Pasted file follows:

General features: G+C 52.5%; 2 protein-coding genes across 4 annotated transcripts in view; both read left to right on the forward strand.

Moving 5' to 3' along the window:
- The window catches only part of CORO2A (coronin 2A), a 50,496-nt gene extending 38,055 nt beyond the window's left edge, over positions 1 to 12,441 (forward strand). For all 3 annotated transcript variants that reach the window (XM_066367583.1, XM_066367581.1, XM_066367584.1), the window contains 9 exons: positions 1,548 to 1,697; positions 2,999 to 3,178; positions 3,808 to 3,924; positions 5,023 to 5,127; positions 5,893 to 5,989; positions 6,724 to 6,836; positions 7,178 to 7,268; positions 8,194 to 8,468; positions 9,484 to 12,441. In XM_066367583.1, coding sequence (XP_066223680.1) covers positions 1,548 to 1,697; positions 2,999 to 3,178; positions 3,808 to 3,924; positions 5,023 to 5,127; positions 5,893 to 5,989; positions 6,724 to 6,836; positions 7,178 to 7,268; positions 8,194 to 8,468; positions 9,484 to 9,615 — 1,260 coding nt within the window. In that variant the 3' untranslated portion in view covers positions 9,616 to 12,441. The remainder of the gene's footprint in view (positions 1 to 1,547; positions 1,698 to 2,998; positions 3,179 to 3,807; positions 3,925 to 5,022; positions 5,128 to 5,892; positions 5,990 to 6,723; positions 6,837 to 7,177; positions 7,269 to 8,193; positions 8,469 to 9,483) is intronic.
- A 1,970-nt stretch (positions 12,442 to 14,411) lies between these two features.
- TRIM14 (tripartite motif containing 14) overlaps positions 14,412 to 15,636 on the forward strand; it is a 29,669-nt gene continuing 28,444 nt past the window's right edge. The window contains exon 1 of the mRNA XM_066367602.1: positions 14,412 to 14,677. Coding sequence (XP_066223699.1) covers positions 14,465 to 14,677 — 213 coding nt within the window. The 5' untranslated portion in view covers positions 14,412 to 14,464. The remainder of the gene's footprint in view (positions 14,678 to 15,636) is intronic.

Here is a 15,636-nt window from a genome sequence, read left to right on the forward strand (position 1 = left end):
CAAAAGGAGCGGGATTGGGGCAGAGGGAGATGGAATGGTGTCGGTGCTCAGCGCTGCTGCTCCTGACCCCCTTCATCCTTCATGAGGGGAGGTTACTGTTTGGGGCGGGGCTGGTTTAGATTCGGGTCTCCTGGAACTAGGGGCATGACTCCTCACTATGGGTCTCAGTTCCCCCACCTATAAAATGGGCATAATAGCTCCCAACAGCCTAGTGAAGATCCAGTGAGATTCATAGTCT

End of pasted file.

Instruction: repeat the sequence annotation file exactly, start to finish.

General features: G+C 52.5%; 2 protein-coding genes across 4 annotated transcripts in view; both read left to right on the forward strand.

Moving 5' to 3' along the window:
- The window catches only part of CORO2A (coronin 2A), a 50,496-nt gene extending 38,055 nt beyond the window's left edge, over positions 1 to 12,441 (forward strand). For all 3 annotated transcript variants that reach the window (XM_066367583.1, XM_066367581.1, XM_066367584.1), the window contains 9 exons: positions 1,548 to 1,697; positions 2,999 to 3,178; positions 3,808 to 3,924; positions 5,023 to 5,127; positions 5,893 to 5,989; positions 6,724 to 6,836; positions 7,178 to 7,268; positions 8,194 to 8,468; positions 9,484 to 12,441. In XM_066367583.1, coding sequence (XP_066223680.1) covers positions 1,548 to 1,697; positions 2,999 to 3,178; positions 3,808 to 3,924; positions 5,023 to 5,127; positions 5,893 to 5,989; positions 6,724 to 6,836; positions 7,178 to 7,268; positions 8,194 to 8,468; positions 9,484 to 9,615 — 1,260 coding nt within the window. In that variant the 3' untranslated portion in view covers positions 9,616 to 12,441. The remainder of the gene's footprint in view (positions 1 to 1,547; positions 1,698 to 2,998; positions 3,179 to 3,807; positions 3,925 to 5,022; positions 5,128 to 5,892; positions 5,990 to 6,723; positions 6,837 to 7,177; positions 7,269 to 8,193; positions 8,469 to 9,483) is intronic.
- A 1,970-nt stretch (positions 12,442 to 14,411) lies between these two features.
- TRIM14 (tripartite motif containing 14) overlaps positions 14,412 to 15,636 on the forward strand; it is a 29,669-nt gene continuing 28,444 nt past the window's right edge. The window contains exon 1 of the mRNA XM_066367602.1: positions 14,412 to 14,677. Coding sequence (XP_066223699.1) covers positions 14,465 to 14,677 — 213 coding nt within the window. The 5' untranslated portion in view covers positions 14,412 to 14,464. The remainder of the gene's footprint in view (positions 14,678 to 15,636) is intronic.

Here is a 15,636-nt window from a genome sequence, read left to right on the forward strand (position 1 = left end):
CAAAAGGAGCGGGATTGGGGCAGAGGGAGATGGAATGGTGTCGGTGCTCAGCGCTGCTGCTCCTGACCCCCTTCATCCTTCATGAGGGGAGGTTACTGTTTGGGGCGGGGCTGGTTTAGATTCGGGTCTCCTGGAACTAGGGGCATGACTCCTCACTATGGGTCTCAGTTCCCCCACCTATAAAATGGGCATAATAGCTCCCAACAGCCTAGTGAAGATCCAGTGAGATTCATAGTCT